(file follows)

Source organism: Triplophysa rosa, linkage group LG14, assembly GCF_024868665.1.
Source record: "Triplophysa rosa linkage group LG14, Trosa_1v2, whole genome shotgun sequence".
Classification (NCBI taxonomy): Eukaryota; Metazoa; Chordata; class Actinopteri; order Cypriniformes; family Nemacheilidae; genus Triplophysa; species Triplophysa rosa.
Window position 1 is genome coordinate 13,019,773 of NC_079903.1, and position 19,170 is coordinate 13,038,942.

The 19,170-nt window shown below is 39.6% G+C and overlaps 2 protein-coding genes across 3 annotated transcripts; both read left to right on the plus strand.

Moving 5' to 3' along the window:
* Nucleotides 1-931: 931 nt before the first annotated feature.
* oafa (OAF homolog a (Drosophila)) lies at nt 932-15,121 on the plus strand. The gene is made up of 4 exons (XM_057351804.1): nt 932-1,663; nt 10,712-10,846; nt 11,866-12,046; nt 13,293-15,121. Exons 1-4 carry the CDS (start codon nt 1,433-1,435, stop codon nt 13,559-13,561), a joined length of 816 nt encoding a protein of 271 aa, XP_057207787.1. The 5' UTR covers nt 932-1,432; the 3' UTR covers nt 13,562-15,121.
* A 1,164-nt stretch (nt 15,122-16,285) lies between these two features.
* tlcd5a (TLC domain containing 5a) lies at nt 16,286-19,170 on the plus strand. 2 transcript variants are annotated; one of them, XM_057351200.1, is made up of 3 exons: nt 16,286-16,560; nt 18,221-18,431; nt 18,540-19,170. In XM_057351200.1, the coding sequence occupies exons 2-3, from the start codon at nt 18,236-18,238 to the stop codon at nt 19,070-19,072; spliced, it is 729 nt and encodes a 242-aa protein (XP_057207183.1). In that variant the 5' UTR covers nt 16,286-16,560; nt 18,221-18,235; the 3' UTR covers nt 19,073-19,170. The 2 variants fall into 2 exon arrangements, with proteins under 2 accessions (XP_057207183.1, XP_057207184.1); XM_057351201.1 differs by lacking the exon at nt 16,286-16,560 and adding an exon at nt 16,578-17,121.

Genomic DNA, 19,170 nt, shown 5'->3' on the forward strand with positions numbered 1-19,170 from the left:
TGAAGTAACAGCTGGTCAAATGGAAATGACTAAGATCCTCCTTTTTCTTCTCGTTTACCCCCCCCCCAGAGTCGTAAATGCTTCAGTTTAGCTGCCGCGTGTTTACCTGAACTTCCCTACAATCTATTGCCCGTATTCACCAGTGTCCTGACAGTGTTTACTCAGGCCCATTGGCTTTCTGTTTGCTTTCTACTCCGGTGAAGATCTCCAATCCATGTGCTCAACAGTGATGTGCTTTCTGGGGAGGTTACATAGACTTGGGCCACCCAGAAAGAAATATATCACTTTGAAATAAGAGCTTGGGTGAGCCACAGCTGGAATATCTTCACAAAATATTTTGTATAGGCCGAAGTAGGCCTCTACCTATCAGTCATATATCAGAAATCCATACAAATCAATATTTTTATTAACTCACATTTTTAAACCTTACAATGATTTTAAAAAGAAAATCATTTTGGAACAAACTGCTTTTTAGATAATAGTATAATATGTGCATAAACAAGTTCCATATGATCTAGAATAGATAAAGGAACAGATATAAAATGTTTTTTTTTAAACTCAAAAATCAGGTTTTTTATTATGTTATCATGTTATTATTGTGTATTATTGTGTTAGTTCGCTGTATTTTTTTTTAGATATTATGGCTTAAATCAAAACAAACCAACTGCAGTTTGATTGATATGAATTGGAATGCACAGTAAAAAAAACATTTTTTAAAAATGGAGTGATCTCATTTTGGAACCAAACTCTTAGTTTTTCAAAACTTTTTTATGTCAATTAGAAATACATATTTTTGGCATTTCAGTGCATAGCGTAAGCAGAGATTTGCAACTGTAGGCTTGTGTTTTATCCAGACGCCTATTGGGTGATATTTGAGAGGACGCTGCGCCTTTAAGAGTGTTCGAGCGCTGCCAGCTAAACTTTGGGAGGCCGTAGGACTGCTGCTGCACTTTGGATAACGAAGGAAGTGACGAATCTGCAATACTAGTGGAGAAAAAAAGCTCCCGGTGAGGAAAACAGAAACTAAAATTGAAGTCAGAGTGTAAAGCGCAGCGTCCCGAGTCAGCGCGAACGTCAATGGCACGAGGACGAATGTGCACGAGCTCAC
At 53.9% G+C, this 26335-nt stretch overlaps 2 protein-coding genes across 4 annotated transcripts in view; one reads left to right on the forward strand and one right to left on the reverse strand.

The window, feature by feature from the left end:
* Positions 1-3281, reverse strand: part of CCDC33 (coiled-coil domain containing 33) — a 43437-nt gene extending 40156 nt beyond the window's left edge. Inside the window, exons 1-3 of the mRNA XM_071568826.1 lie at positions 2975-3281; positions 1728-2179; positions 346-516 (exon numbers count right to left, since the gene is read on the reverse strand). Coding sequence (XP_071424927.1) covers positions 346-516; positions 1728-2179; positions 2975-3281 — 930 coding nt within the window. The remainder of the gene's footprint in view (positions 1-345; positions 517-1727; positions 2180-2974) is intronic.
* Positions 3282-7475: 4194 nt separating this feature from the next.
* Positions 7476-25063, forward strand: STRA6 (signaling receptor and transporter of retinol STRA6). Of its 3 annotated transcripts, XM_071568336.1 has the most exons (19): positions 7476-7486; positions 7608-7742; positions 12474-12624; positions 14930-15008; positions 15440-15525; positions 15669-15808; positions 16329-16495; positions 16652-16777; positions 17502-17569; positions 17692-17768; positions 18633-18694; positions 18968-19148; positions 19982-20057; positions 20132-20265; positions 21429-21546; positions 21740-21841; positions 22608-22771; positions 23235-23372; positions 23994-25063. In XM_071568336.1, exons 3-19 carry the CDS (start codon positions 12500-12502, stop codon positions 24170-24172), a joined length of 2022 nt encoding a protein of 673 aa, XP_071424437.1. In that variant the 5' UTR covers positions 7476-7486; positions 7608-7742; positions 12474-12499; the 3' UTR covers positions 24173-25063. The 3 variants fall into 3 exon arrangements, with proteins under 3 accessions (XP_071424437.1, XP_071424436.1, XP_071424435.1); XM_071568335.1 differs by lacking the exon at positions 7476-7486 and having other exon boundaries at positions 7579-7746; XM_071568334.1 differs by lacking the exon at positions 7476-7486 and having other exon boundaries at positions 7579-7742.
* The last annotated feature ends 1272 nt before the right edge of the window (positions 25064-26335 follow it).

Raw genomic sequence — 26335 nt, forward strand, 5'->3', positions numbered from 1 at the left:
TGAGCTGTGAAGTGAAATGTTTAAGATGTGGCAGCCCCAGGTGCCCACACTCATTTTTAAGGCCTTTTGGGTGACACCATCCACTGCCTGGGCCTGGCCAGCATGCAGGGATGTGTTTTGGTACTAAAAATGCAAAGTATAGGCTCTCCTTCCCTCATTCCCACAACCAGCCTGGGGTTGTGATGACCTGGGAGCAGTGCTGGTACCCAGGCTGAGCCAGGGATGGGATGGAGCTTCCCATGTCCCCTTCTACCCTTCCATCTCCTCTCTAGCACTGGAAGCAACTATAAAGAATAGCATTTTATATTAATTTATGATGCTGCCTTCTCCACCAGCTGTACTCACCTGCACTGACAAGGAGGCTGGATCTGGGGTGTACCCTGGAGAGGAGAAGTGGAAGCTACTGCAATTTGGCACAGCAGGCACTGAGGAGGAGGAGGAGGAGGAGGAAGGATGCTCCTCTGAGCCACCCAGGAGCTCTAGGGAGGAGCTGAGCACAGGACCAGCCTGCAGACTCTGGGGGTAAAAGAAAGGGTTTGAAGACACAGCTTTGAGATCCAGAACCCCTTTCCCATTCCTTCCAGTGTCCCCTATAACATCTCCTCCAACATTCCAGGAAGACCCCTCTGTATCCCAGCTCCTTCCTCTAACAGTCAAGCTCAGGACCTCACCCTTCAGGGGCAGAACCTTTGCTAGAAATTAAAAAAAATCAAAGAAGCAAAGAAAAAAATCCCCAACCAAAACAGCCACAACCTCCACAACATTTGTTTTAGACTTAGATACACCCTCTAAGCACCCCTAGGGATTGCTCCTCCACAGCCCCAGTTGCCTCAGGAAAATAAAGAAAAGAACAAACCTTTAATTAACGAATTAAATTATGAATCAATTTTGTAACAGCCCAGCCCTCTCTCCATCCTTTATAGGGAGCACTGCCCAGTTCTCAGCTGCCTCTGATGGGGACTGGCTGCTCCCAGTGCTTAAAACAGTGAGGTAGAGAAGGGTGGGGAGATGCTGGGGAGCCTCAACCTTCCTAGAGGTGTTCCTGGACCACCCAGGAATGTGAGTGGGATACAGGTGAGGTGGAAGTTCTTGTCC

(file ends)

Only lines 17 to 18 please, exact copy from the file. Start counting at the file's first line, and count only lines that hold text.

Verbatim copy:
* Positions 7476-25063, forward strand: STRA6 (signaling receptor and transporter of retinol STRA6). Of its 3 annotated transcripts, XM_071568336.1 has the most exons (19): positions 7476-7486; positions 7608-7742; positions 12474-12624; positions 14930-15008; positions 15440-15525; positions 15669-15808; positions 16329-16495; positions 16652-16777; positions 17502-17569; positions 17692-17768; positions 18633-18694; positions 18968-19148; positions 19982-20057; positions 20132-20265; positions 21429-21546; positions 21740-21841; positions 22608-22771; positions 23235-23372; positions 23994-25063. In XM_071568336.1, exons 3-19 carry the CDS (start codon positions 12500-12502, stop codon positions 24170-24172), a joined length of 2022 nt encoding a protein of 673 aa, XP_071424437.1. In that variant the 5' UTR covers positions 7476-7486; positions 7608-7742; positions 12474-12499; the 3' UTR covers positions 24173-25063. The 3 variants fall into 3 exon arrangements, with proteins under 3 accessions (XP_071424437.1, XP_071424436.1, XP_071424435.1); XM_071568335.1 differs by lacking the exon at positions 7476-7486 and having other exon boundaries at positions 7579-7746; XM_071568334.1 differs by lacking the exon at positions 7476-7486 and having other exon boundaries at positions 7579-7742.
* The last annotated feature ends 1272 nt before the right edge of the window (positions 25064-26335 follow it).